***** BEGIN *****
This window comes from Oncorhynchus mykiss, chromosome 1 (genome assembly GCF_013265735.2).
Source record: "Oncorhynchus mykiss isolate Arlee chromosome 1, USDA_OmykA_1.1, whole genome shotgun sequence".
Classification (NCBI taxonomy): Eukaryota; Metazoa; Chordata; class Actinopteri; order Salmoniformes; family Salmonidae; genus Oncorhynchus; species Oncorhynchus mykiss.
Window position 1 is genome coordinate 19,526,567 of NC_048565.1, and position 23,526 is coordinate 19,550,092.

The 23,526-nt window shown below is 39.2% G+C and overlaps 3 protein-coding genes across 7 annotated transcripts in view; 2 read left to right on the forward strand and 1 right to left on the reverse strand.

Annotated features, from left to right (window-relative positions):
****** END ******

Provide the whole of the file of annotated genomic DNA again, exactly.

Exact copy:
This window comes from Oncorhynchus mykiss, chromosome 1 (genome assembly GCF_013265735.2).
Source record: "Oncorhynchus mykiss isolate Arlee chromosome 1, USDA_OmykA_1.1, whole genome shotgun sequence".
Classification (NCBI taxonomy): Eukaryota; Metazoa; Chordata; class Actinopteri; order Salmoniformes; family Salmonidae; genus Oncorhynchus; species Oncorhynchus mykiss.
Window position 1 is genome coordinate 19,526,567 of NC_048565.1, and position 23,526 is coordinate 19,550,092.

The 23,526-nt window shown below is 39.2% G+C and overlaps 3 protein-coding genes across 7 annotated transcripts in view; 2 read left to right on the forward strand and 1 right to left on the reverse strand.

Annotated features, from left to right (window-relative positions):